There’s More to Be Not-So-Thankful For: World Economy This Week
(Bloomberg) -- Markets were in meltdown mode this week, stressed by softer corporate earnings, ongoing U.S.-China tensions, and the still-strong prospects of a Federal Reserve interest-rate hike just in time for Christmas.
The Fed’s job is sure to get a whole lot more complicated even after this next decision, and the global economic picture isn’t helping: If you freaked out about Japan and Germany and the broader euro area slowing in the third quarter, you might want to mind a few more GDP losses this week in Israel, Chile, and Thailand.
Here’s our weekly wrap of what’s going on in the world economy.
Fed, We Hardly Knew Ye
There are a slew of fresh question marks around the Fed’s December plans, with pricing of interest-rate probabilities sliding amid signals that the U.S. economy is shifting into lower gear. Add to that: the New York Fed chief’s remark that they’ll probably raise rates “somewhat,” and more skepticism of a happy ending for U.S.-China talks (more on that later). It’ll only get tougher from there.
There was also a loud peanut gallery this week to rattle central bankers. U.S. President Donald Trump took his Fed criticisms further, promoting a cut in interest rates. The Reserve Bank of India engaged government officials who have their own plans for the central bank, which underlined the populist pressure that’s also cropped up from Italy and Turkey of late.
- Professor Pokes Raw Nerve at BOJ With New Take on Negative Rates
- Bank of Canada Plans Thorough Review of Inflation Targeting
- Pakistan Extends Talks After Failing to Reach IMF Loan Deal
- China Central Bank Needs Regular Media Briefings, IMF Paper Says
Biggest of Losers
If Vegas were betting on trade-war winners, the odds for the U.S. would have faded this week – though China’s aren’t any better, either. The two sides are even less likely to make nice at the G-20 in Buenos Aires at month’s end, having thwarted APEC’s attempt at even a token joint statement last week’s gathering. The U.S. VP doubled down on China attacks, the U.S. Trade Representative stepped up charges on IP theft, and President Xi Jinping headed to Philippines to embrace a new pal. And it’s hard to find a winner on the straight economic battleground, even as the U.S. has been breaking away from China’s path. Xi is clamoring for a lending boost to the private sector at the same time that debt remains a systemic danger. Here’s a chart-heavy rundown of the Xi economy.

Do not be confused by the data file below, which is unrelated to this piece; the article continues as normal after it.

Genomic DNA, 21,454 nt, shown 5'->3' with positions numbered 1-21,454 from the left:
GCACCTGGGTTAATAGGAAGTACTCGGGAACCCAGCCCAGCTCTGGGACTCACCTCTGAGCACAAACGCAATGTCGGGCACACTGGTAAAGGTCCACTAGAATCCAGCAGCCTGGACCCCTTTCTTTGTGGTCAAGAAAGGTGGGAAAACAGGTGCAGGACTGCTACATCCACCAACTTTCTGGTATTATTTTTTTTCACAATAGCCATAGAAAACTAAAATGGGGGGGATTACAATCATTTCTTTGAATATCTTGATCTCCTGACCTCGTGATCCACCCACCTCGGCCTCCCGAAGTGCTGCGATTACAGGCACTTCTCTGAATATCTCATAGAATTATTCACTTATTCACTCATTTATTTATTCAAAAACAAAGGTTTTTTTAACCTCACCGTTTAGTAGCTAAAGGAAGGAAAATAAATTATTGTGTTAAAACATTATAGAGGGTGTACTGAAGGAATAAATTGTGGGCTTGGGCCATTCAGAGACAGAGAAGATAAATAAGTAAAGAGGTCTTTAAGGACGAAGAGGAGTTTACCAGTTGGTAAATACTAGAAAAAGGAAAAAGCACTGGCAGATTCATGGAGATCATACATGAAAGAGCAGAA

Last week’s drama for U.K. Prime Minister Theresa May bled into this week as she shuttles between London and Brussels for tweaks to a hugely unpopular Brexit plan. May won some support from the Bank of England boss, with a push for a longer transition, and the central bank is set to release a fuller analysis next week. Here are the several different ways things could go after May's expected Parliament vote loss. The stalemate is similarly sticky between the EU and Rome, though Mario Draghi has a secret weapon inside Italy’s ruling party.
- London’s Stockpile of Unsold Homes Jumps Almost 50% to a Record
- Macron Renews Call for European Unity Amid Warnings of Threats
- What About a Brexit Rerun? Careless Referendums Come at Big Cost
- How EU Surprised Capitals and Helped May Cross the Brexit Line
- Trump's New Nafta Faces Roadblocks in Congress
- Maldives, Wooed by India, Set to Scrap China Deal, Reports Say
- China Has an Achilles’ Heel: Undereducation
- Amid Hong Kong’s Riches, Poverty Isn’t Receding
- Emerging-Market Watchers’ Obsession With Current Account Bites
- How Policy Changes Kept America’s Silver Workforce On The Job
- Spain Insight: Return of Economic Escapees Makes Room for Growth
- Our Guide to Win the Economy Debate at a Family Gathering
Chart of the Week
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